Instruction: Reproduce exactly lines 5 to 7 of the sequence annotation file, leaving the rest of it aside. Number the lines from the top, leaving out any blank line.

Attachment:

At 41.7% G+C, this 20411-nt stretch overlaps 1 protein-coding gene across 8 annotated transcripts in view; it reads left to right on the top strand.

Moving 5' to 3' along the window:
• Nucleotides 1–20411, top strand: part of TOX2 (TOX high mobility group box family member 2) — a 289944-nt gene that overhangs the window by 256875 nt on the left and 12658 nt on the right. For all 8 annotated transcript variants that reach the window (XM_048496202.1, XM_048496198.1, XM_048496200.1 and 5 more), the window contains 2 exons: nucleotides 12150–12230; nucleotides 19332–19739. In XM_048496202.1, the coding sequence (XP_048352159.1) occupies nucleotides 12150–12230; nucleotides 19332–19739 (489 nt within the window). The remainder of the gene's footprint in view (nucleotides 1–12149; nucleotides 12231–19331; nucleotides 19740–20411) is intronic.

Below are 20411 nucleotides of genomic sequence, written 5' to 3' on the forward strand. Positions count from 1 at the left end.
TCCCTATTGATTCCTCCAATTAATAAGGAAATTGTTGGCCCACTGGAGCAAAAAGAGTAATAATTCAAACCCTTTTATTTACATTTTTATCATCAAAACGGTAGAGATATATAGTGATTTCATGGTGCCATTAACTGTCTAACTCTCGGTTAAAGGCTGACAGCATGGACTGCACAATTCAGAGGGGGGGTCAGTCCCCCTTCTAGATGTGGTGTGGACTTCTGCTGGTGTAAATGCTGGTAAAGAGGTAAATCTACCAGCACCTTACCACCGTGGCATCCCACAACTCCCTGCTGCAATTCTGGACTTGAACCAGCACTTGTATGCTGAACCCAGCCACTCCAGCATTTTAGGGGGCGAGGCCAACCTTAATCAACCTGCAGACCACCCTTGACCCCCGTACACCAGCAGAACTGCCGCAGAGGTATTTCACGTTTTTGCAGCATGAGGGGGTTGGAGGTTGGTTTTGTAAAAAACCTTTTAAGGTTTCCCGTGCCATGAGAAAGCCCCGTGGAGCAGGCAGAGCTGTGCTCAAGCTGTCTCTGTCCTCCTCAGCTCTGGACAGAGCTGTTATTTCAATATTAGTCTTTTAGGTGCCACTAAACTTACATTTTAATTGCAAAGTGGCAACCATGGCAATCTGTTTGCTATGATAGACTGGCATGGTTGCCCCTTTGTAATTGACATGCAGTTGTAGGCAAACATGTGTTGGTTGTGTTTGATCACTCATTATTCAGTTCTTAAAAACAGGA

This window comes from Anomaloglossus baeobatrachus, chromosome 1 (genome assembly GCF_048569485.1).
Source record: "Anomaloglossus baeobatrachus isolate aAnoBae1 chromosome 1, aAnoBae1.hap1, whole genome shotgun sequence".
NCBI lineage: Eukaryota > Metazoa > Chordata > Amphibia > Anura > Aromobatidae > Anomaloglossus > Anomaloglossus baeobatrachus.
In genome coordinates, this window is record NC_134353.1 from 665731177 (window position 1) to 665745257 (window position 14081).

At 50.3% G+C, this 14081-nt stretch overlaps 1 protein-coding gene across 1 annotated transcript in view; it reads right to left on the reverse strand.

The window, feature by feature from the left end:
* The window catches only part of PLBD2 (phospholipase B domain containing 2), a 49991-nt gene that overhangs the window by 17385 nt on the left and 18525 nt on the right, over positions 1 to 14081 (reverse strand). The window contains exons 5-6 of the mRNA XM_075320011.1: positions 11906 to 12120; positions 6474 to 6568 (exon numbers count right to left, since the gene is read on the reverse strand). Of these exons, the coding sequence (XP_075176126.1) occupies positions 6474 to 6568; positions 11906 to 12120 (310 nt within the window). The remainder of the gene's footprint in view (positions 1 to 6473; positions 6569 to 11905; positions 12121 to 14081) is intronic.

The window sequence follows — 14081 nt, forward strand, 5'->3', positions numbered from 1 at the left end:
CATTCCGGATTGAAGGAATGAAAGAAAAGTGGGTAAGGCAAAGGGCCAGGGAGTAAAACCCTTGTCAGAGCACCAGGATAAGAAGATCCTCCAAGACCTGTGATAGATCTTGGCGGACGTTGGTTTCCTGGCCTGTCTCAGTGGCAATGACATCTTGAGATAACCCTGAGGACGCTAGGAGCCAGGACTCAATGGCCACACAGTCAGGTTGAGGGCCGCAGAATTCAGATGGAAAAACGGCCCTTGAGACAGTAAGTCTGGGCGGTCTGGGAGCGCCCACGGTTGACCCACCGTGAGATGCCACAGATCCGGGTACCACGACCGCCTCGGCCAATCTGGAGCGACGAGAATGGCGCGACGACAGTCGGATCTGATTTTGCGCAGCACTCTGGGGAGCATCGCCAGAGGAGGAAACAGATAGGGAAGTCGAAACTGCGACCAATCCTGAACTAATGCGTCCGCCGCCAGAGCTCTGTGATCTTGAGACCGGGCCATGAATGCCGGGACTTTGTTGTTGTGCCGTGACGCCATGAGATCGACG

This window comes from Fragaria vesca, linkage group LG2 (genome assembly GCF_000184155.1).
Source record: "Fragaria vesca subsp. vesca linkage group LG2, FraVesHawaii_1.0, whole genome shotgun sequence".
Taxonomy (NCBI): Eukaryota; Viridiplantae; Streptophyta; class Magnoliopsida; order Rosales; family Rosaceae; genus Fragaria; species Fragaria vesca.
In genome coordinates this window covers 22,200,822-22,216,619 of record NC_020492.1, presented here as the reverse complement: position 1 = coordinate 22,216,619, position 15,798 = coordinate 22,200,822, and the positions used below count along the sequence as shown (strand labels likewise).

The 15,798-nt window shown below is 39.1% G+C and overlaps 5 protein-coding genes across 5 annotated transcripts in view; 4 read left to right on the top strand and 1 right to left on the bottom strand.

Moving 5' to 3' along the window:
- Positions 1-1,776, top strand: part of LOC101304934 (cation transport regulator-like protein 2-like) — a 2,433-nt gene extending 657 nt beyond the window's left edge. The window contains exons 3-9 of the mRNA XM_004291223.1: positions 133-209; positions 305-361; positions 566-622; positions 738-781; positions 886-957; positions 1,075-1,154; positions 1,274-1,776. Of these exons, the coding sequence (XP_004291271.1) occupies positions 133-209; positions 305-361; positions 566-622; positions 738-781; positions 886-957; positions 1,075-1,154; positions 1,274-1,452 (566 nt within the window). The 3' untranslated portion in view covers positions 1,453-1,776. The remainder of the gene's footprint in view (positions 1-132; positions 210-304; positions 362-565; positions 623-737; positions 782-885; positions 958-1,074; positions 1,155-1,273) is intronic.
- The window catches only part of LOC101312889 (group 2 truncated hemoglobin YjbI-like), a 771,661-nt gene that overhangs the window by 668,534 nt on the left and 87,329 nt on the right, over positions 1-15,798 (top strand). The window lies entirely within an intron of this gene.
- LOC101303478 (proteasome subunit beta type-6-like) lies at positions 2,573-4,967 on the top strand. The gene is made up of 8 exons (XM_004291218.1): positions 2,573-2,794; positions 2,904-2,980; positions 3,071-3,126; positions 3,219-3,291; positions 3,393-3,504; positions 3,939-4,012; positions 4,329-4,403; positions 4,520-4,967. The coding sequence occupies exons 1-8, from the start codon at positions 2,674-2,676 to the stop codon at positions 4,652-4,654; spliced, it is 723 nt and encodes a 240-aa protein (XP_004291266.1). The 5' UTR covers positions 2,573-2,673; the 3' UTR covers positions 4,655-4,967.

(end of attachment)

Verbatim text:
TCCCTATTGATTCCTCCAATTAATAAGGAAATTGTTGGCCCACTGGAGCAAAAAGAGTAATAATTCAAACCCTTTTATTTACATTTTTATCATCAAAACGGTAGAGATATATAGTGATTTCATGGTGCCATTAACTGTCTAACTCTCGGTTAAAGGCTGACAGCATGGACTGCACAATTCAGAGGGGGGGTCAGTCCCCCTTCTAGATGTGGTGTGGACTTCTGCTGGTGTAAATGCTGGTAAAGAGGTAAATCTACCAGCACCTTACCACCGTGGCATCCCACAACTCCCTGCTGCAATTCTGGACTTGAACCAGCACTTGTATGCTGAACCCAGCCACTCCAGCATTTTAGGGGGCGAGGCCAACCTTAATCAACCTGCAGACCACCCTTGACCCCCGTACACCAGCAGAACTGCCGCAGAGGTATTTCACGTTTTTGCAGCATGAGGGGGTTGGAGGTTGGTTTTGTAAAAAACCTTTTAAGGTTTCCCGTGCCATGAGAAAGCCCCGTGGAGCAGGCAGAGCTGTGCTCAAGCTGTCTCTGTCCTCCTCAGCTCTGGACAGAGCTGTTATTTCAATATTAGTCTTTTAGGTGCCACTAAACTTACATTTTAATTGCAAAGTGGCAACCATGGCAATCTGTTTGCTATGATAGACTGGCATGGTTGCCCCTTTGTAATTGACATGCAGTTGTAGGCAAACATGTGTTGGTTGTGTTTGATCACTCATTATTCAGTTCTTAAAAACAGGA

This window comes from Anomaloglossus baeobatrachus, chromosome 1 (genome assembly GCF_048569485.1).
Source record: "Anomaloglossus baeobatrachus isolate aAnoBae1 chromosome 1, aAnoBae1.hap1, whole genome shotgun sequence".